Ari’s Nightmare

I figure it’s time to bring you in on Ari’s background. Most of her backstory you’ll get in Book One of the Houses of Thanah series, The House of the Black Dog. And yes, I know it starts with a cliché line – that was our first writing prompt from my local writing group. We couldn’t not use it!

So here’s the story of how it all began…

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1 Lightning struck tree 4 by Unobtrusivetroll10

It was a dark and stormy night. It was inevitable, she thought; the phrase had to pop up some time. A cliché, maybe, but true enough right now. First of the feeder bands for Hurricane Frances, it had come up behind her like—well, like a hurricane. God, was her brain going to keep on doing this? Yeah. Anything to keep her mind off the real issue.

Lightning struck a tree off to the side of the road; lit the world up around her like daylight and deafened her with the crack and instant boom of thunder. The concussion hit her ears and her chest simultaneously, no time to open her mouth to lessen the impact. She jerked in reaction and the motorcycle swerved wildly, its responsiveness a handicap in the driving rain. She corrected automatically, keeping the rubber side down the way her Dad had taught her.

She knew it was crazy, doing this. Crazy enough riding a motorcycle in a driving rainstorm; crazier still when there was not only rain but lightning—but in a hurricane, for God’s sake! She knew she’d hear all about it from Dad when she got home. Hers was the only vehicle on the road, tallest thing around till you got off into the fields. Can you say target?

But she had to get home. Had to. When Dad called and told her Mom had had a heart attack, she’d said, “I’ll be there,” tossed her phone on the bed and started to pack. Come hell or high water, she’d be there, just like they’d always been there for her. She grabbed her backpack, stuffed in some clothes and the case with her laptop, and was out the door.

It wasn’t all that far from UF in Gainesville to the Ocala forest; about 80 miles. An hour or so, two at most in bad weather, and this was sure-hell bad enough. She was already soaked to the skin, and her laptop would’ve been useless trash except for the waterproof case Mom and Dad had given her when she went off to college. Her clothes would need to go in the dryer, backpack and all, when she got in. Her copper hair slithered out of her hoodie and whipped in her face, and she raised a hand to tuck it back.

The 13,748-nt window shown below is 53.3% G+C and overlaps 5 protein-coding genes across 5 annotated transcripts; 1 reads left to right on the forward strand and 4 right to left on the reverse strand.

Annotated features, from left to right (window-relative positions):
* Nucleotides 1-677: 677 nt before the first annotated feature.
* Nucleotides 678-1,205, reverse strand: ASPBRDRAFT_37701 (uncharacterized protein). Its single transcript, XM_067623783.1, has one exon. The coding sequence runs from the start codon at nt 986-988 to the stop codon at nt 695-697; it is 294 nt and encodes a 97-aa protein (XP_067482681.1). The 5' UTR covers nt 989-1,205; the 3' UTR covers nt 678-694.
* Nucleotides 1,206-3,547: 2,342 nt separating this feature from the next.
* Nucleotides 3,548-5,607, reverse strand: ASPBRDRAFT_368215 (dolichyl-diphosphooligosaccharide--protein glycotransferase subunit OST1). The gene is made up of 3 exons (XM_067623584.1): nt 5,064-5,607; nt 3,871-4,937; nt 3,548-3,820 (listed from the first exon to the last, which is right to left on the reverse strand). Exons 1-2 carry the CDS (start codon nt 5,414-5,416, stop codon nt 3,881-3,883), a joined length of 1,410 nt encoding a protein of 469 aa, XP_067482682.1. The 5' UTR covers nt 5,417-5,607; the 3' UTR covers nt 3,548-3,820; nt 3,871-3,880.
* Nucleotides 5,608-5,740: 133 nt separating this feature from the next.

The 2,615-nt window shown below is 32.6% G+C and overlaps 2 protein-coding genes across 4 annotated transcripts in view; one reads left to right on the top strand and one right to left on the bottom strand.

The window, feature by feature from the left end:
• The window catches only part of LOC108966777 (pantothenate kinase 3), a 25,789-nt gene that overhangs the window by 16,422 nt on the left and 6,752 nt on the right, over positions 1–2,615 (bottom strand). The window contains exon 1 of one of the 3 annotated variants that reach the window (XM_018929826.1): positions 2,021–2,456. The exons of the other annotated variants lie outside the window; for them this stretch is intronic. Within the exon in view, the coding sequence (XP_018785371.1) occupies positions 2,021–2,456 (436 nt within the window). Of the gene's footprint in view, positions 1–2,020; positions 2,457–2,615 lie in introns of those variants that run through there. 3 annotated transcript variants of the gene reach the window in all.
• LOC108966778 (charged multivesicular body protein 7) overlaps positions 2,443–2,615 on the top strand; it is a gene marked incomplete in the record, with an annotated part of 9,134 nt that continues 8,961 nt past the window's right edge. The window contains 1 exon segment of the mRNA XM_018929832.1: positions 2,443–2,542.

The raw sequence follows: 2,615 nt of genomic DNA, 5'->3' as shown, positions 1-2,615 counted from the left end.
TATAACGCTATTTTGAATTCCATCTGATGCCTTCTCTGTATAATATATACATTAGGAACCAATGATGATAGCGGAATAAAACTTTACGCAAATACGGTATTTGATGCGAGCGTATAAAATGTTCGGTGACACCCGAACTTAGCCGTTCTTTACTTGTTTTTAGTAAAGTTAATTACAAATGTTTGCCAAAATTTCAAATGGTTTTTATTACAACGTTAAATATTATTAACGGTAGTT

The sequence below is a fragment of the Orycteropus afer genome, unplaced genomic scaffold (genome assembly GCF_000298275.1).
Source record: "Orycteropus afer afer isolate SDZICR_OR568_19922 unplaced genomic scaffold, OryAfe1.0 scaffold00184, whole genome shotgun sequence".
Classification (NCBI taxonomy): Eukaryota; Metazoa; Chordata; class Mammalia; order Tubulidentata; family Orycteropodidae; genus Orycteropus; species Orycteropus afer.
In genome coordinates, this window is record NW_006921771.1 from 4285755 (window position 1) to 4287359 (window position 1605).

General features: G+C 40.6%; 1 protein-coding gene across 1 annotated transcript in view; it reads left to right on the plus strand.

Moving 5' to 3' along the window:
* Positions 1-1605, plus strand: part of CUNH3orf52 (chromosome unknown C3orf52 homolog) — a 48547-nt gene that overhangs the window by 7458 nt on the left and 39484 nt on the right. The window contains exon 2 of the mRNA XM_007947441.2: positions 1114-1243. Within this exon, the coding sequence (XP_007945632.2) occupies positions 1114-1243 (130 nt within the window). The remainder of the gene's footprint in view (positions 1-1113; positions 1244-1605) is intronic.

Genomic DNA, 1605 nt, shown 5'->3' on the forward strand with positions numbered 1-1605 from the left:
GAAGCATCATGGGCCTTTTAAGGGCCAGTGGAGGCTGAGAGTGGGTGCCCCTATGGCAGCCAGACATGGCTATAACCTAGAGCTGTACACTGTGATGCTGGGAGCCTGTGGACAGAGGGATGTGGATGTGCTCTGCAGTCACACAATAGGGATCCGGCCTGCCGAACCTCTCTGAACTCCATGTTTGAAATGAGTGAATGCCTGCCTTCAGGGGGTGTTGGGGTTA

Not too much longer, now. There was the Silver Springs exit, lit up by another flash of lightning. Further away than the last strike, thank God. She took the exit ramp down, the cycle hitting every puddle and throwing up a rooster tail behind her. She pulled out slowly onto SR 40; there wasn’t any traffic at this late hour, but with the weather this bad it didn’t pay to be stupid.

The road went through Silver Springs, then wound around through a number of small towns. At one point she looked down at her gas gauge and blinked in dismay. When had it hit empty? There was a little mom-and-pop gas station on the outskirts of Mill Dam, and thank God it was still open. She pulled in under the roof over the gas pumps and turned off the cycle. The downpour thundered on the metal roof, drowning out any sound, and the lights turned the rain coming off the roof into a dancing silver curtain. She could barely see the store’s lights through the deluge.

She set the motorcycle up on its stand and dug through her pockets, looking for her phone. Would Dad have left the hospital yet? Was Mom okay? The phone was nowhere to be found. She started to reach for her backpack, and then had a flash of memory—the phone hitting the blanket on her bed. Shoot fire, she’d left the darn thing back in Gainesville. Well, she’d just have to do without. She’d hit home first, then decide which way to jump. If Dad wasn’t home, she could always call him from the trailer. She dug through her backpack for her wallet and pulled it out.

A car pulled in behind her. She glanced back at it; a sweet red Camaro, nice. She shifted the cycle up on its wheels to move it forward, giving the other vehicle plenty of room to reach the pumps without the driver getting wet. She pulled her credit card out of her wallet and swiped it through the reader, then put the wallet back in the backpack. God, she was tired. Worried.

Scared.

She hoped Mom would be alright. She couldn’t shake the bad feeling that had just come over her. What would they do if Mom—she refused to complete the thought. Instead, she put her hands on the small of her back and stretched, then twisted from side to side, easing her back from the tense ride. Behind her the driver got out of the Camaro and fiddled with his gas cap. She pulled her hood back and shook out her hair, then ran her fingers through to loosen the worst of the tangles. She heard the Camaro’s driver give a sharp intake of breath and looked over at him curiously. He was nondescript: medium height, medium brown hair, nothing to make him stand out except for his intent stare. She nodded at him with an uncertain smile and went back to filling her gas tank.